2013 Kubota BX2370 Left Side

Along with the loader, our test tractor came with a 60” standard cut mower deck. We immediately noted the 6” of clearance the BX now has when the deck is in transport position. The added clearance might be enough in many cases to leave the mower deck on when doing loader work and not risk having your mower become an expensive skid plate. Cut height is adjustable using a dial height knob. Kubota offers five mid-mount deck options ranging from fine cut models in 48” and 54” widths to the 60” deck our tractor was equipped with. All decks are shaft-driven, stamped one-piece designs that are easily removed or attached.

The turf tires on our test tractor were size 18 x 1.5-10 at the front and 26 x 12-12 at the rear. R1 Ag and R4 Industrial options are available. For most applications they would be fine, but if you plan on loader work in muddy conditions, consider going with R4s which are a good compromise and offer better traction with less turf damage than R1s.

MSRP for our test tractor (tractor, loader valve, turf tires, 60” deck, loader, ballast box and quick attach bucket system) ran just under $17,000. Other options if we were ordering this machine might include pallet forks ($338), a dealer installed grille guard ($162) and LED fender and ROPS lights ($198/set).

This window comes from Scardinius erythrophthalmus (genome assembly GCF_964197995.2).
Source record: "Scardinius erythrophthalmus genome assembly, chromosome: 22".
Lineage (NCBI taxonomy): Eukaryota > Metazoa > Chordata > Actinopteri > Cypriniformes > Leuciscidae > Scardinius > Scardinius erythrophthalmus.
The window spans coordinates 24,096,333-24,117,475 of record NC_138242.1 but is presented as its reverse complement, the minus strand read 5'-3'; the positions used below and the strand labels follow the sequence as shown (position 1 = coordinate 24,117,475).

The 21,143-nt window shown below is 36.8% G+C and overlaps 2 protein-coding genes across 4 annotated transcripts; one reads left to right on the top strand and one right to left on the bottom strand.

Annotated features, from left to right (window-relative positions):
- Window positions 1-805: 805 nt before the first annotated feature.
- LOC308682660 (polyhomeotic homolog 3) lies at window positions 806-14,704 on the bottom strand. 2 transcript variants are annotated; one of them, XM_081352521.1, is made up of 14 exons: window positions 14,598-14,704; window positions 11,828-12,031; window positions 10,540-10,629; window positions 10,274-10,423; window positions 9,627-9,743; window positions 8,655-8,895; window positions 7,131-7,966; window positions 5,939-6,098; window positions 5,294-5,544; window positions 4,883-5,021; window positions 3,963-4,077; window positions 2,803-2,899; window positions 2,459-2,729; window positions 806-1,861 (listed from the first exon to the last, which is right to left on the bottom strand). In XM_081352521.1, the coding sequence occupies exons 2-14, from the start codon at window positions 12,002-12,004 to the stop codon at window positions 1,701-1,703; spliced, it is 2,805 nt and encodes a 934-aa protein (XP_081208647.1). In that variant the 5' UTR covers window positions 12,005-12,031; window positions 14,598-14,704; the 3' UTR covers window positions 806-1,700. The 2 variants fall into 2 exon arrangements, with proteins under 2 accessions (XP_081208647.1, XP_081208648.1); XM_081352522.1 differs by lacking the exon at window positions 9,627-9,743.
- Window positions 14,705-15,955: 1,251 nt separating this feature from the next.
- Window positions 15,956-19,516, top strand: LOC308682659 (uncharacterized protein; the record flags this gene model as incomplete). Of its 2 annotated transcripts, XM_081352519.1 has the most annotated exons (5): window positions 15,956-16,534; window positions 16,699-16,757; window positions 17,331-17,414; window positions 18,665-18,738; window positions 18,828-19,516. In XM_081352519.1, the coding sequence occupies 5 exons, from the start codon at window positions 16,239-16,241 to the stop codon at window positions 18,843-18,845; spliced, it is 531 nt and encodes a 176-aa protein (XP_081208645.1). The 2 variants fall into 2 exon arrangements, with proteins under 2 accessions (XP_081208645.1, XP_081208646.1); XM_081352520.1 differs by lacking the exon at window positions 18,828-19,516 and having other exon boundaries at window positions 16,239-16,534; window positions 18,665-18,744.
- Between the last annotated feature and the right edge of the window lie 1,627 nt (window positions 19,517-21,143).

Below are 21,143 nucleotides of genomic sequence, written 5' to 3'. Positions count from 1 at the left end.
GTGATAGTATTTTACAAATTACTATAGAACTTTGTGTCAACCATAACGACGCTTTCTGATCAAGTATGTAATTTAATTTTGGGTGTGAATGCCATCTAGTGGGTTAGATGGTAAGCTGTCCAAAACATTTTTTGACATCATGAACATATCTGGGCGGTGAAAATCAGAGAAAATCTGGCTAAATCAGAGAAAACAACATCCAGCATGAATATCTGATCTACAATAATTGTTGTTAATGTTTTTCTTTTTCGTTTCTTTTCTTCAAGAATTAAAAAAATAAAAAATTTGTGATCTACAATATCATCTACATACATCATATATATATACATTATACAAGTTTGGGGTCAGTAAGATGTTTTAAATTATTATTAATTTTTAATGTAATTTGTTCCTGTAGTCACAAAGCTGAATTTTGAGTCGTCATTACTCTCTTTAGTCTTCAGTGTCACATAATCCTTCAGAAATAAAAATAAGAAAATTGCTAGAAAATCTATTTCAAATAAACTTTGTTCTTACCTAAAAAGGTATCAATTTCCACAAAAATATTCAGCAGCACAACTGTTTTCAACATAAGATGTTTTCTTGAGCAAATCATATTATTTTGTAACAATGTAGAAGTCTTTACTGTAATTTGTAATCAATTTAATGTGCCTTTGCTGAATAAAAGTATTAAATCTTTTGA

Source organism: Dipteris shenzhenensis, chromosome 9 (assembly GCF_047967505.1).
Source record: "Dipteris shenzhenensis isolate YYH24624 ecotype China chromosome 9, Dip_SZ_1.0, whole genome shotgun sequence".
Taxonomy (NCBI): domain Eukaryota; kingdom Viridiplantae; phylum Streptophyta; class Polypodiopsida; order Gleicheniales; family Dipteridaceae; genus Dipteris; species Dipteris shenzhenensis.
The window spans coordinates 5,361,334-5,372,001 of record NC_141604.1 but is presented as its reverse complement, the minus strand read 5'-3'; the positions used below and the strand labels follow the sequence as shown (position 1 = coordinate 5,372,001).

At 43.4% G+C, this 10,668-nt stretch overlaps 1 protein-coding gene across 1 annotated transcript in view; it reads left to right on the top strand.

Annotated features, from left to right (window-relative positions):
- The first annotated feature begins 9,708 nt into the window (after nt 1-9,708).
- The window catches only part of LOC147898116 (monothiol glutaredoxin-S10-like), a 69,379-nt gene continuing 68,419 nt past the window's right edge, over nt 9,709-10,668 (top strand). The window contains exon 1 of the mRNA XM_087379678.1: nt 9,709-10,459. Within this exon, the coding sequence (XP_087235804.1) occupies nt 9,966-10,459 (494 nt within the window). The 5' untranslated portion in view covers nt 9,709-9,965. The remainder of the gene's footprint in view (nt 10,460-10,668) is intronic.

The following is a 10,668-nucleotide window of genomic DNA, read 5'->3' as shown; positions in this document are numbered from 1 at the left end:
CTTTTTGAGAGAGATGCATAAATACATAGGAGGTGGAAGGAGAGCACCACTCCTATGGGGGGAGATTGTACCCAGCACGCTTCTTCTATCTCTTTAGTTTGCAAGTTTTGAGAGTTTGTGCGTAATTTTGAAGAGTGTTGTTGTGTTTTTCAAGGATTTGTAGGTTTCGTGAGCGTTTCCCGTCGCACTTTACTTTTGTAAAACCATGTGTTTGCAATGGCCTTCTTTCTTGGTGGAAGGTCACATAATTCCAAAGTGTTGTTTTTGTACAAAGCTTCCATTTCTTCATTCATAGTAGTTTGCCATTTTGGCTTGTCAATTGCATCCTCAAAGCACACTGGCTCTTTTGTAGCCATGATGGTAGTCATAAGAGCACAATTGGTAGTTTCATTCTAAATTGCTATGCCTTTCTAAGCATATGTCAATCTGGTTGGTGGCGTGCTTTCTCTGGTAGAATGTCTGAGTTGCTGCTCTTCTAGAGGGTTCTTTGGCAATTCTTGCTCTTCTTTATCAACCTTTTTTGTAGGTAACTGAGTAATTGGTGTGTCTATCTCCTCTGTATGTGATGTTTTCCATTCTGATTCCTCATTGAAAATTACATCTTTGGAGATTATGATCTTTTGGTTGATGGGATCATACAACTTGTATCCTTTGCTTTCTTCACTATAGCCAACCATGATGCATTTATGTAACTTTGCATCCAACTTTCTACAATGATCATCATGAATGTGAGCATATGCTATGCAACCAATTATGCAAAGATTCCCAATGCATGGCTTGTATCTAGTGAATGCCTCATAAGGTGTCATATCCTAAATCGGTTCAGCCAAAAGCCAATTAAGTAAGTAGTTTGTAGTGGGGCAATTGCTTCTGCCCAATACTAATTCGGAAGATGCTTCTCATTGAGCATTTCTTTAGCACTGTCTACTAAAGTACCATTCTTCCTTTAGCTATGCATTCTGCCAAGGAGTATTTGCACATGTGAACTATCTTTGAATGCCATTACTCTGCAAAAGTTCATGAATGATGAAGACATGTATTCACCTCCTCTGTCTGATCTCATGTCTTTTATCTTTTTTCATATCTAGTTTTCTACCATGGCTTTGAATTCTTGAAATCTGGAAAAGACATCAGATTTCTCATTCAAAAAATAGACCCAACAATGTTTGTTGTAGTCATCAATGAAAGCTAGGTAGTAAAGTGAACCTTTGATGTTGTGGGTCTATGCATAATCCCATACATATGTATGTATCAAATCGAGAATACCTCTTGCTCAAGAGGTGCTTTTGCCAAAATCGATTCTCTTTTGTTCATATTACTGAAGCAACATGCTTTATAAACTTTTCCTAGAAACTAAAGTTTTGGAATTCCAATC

The BX2370 measures 95.5” long x 44.5” wide and rides on a 55.1” wheelbase. With the ROPS in the raised position, the height is 87.2”. Ground clearance is 8.7”.

Kubota backs each BX used in consumer applications with a bumper-to-bumper warranty for 24 months or 1500 hours. Powertrain warranty is extended to 36 months or 2000 hours.

Related Reading
2012 Kubota BX2360 HST Review
2012 Kubota BX1860 Review
2012 Kioti CS2410 HST Review
2012 Yanmar Sc2400 HST Review
2012 Mahindra Max 28 XL HST Review

Free Join the Tractor.com Newsletter to receive the latest tractor news, reviews, and alerts in your email box. Submit your email address below to subscribe!

Recent Comments